World stock markets fall as economy worries linger; Nikkei dragged by strong yenBy AP
Tuesday, August 24, 2010
World stock markets fall as economy worries linger
BANGKOK — World stock markets retreated Tuesday as the strong yen knocked Japanese shares and investors anticipated more bad news from U.S. economic reports this week.
Markets have spent most of August in the red as economic indicators from the U.S., China, Japan and elsewhere suggested global growth will slow in the second half of the year, dimming earnings prospects for manufacturers and other exporters.
This week investors are awaiting reports on home sales, durable goods orders, consumer confidence and revised second quarter GDP from the U.S. — the world’s biggest economy and an important market for companies from China to Germany. Reports on existing and new U.S. home sales are due out Tuesday and Wednesday.
The slew of weaker indicators has raised fears the world economy will slip back into recession though some analysts say those worries are overblown.
“A double-dip is unlikely given that governments are set to reinforce stimulus packages,” Woori Investment & Securities analysts said in a report. “Robust economic growth in Asia is offsetting sluggish advanced economies, indicating that the global real economy is still resilient.”
Benchmarks in Europe got off to a dour start. France’s CAC-40 slid 1.5 percent, Germany’s DAX tumbled 1 percent and Britain’s FTSE 100 lost 1.1 percent.
Wall Street was set to fall. Dow futures were down 81 points, or 0.8 percent, at 10,076.00 and broader S&P futures were off 8.9, or 0.9 percent, at 1056.30.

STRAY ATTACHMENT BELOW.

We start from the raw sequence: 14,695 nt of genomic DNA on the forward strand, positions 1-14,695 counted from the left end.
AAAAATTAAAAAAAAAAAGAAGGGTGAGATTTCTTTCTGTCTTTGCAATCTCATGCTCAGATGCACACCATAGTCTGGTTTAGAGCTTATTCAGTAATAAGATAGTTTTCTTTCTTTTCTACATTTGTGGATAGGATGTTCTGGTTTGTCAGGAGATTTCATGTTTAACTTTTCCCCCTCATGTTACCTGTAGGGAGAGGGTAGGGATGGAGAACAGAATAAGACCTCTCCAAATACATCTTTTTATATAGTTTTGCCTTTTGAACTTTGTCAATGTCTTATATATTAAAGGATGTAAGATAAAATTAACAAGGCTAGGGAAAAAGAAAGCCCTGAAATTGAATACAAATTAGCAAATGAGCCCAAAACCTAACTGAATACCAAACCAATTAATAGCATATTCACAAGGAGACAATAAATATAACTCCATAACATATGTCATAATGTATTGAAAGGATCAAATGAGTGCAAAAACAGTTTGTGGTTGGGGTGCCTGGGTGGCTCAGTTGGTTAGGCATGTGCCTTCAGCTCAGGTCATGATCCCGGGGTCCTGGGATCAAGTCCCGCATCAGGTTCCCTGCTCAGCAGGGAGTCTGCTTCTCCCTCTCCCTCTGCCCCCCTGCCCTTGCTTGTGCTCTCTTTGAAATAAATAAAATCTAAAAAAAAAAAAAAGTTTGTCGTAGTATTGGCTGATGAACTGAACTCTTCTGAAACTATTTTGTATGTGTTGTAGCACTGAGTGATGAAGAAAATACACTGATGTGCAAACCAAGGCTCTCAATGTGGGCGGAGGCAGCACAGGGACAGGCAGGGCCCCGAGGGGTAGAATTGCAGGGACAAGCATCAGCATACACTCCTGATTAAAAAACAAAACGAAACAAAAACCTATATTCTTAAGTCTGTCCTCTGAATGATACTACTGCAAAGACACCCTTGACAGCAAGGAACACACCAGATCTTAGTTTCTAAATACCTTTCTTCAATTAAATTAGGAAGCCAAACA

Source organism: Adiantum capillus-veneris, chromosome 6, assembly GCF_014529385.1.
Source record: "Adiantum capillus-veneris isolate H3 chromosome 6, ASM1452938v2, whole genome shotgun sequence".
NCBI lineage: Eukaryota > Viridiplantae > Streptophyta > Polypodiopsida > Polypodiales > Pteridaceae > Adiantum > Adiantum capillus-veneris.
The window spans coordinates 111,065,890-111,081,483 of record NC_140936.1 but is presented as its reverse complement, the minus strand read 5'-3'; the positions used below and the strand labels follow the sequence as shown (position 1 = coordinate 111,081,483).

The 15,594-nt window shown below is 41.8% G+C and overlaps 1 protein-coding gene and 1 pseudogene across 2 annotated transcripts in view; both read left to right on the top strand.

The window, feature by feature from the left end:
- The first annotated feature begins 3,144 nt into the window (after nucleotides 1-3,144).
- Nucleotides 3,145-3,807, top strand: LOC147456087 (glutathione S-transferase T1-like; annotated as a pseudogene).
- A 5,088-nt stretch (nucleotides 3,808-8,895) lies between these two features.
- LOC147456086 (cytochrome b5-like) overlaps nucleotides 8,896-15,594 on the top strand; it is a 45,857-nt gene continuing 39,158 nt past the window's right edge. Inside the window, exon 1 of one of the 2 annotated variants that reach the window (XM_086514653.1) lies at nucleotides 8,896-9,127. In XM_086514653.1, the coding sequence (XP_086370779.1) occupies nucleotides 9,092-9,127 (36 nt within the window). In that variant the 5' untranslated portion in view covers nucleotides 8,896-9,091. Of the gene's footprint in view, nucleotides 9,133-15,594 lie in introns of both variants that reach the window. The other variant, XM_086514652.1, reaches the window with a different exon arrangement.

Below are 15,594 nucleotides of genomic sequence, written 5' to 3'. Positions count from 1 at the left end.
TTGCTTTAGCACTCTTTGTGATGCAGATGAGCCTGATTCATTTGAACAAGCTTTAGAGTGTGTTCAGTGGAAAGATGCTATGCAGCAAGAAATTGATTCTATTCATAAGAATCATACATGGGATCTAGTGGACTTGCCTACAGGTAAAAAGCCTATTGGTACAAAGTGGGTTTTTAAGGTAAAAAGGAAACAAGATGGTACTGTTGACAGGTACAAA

Exporter shares in Japan wilted as the dollar hit a new 15-year low against the yen amid uncertainty about whether Japan would do anything to weaken its currency. Prime Minister Naoto Kan and Bank of Japan Gov. Masaaki Shirakawa held a phone conversation Monday but did not discuss foreign exchange intervention.
The Nikkei 225 stock average led broad declines in Asia, down 121.55 points, or 1.3 percent, at 8,995.14 — slipping under the 9,000 level for the first time since May 2009. Sony Corp. shed 3.7 percent, and Canon Inc. fell 0.9 percent.
Hong Kong’s Hang Seng sank 1.1 percent at 20,658.71, South Korea’s Kospi fell 0.4 percent to 1,760.53 and Australia’s S&P/ASX 200 dropped 1.1 percent to 4,381.30.
Markets in India, Taiwan, Singapore, Indonesia and Thailand also fell. China’s Shanghai Composite Index rose 0.4 percent to 2,650.31.
Australian brewer Foster’s Group Ltd. plunged 4.3 percent after reporting a full year loss. It said a split of its beer and wine business into separate companies was on track for the first half of 2011.
The issue had jumped 6.5 percent the previous day on speculation that beverage groups SABMiller and Asahi Breweries were looking to buy Foster’s beer business.
In New York on Monday, the Dow Jones industrial average lost 39.21 or 0.4 percent, to close at 10,174.41. Other major stock indexes also ended lower. The Standard & Poor’s 500 index fell 4.33, or 0.4 percent, to 1,067.36, while the Nasdaq composite index lost 20.13, or 0.9 percent, to 2,159.63.
In currencies, the dollar fell to 84.40 yen from 85.09 yen in New York late Tuesday. The euro fell to $1.2619 from $1.2629.
Benchmark crude for October delivery was down 82 cents at $72.28 a barrel in electronic trading on the New York Mercantile Exchange. The contract fell 72 cents on Monday to settle at $73.10 a barrel.
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